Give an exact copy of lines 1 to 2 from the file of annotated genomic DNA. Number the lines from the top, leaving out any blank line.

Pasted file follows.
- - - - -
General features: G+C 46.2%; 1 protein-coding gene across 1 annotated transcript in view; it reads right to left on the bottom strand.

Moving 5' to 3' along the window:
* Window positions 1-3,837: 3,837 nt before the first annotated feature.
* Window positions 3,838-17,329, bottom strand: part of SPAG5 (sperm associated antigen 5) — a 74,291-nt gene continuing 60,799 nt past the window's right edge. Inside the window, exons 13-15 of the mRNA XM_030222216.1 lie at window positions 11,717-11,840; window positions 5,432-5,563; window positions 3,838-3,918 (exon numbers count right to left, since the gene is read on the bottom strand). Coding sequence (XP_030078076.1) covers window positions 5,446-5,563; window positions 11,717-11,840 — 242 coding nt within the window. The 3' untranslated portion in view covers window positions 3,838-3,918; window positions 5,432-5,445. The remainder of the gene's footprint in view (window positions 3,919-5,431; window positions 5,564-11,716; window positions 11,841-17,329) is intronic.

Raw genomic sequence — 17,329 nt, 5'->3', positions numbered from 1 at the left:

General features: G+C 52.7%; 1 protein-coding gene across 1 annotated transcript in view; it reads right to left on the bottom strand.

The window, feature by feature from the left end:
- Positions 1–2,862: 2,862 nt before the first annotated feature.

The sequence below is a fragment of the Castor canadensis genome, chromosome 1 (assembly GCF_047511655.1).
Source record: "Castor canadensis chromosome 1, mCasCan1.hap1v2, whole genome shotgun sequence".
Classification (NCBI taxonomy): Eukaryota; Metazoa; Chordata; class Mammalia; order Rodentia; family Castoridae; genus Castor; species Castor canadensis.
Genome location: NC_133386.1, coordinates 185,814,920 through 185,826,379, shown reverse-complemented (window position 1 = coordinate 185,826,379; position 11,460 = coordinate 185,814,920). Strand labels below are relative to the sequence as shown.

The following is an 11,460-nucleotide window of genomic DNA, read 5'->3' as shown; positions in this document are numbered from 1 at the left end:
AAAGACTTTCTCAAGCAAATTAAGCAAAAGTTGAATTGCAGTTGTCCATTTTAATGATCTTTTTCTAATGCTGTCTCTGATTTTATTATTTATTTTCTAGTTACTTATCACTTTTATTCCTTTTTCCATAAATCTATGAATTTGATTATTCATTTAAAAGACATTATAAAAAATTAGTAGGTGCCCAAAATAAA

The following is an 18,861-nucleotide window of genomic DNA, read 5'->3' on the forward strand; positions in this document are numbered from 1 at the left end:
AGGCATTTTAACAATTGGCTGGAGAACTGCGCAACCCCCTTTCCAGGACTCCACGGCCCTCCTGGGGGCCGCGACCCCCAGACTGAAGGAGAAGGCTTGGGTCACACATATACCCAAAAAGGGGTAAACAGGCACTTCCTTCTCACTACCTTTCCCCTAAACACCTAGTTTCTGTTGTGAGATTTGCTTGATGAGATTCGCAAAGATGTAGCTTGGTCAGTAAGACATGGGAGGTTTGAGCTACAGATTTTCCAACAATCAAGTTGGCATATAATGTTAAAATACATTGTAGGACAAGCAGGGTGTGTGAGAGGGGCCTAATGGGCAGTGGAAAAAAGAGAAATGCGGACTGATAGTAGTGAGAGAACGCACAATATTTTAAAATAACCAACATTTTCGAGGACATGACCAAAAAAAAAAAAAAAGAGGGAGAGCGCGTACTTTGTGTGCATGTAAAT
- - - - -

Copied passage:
General features: G+C 46.2%; 1 protein-coding gene across 1 annotated transcript in view; it reads right to left on the bottom strand.

Moving 5' to 3' along the window: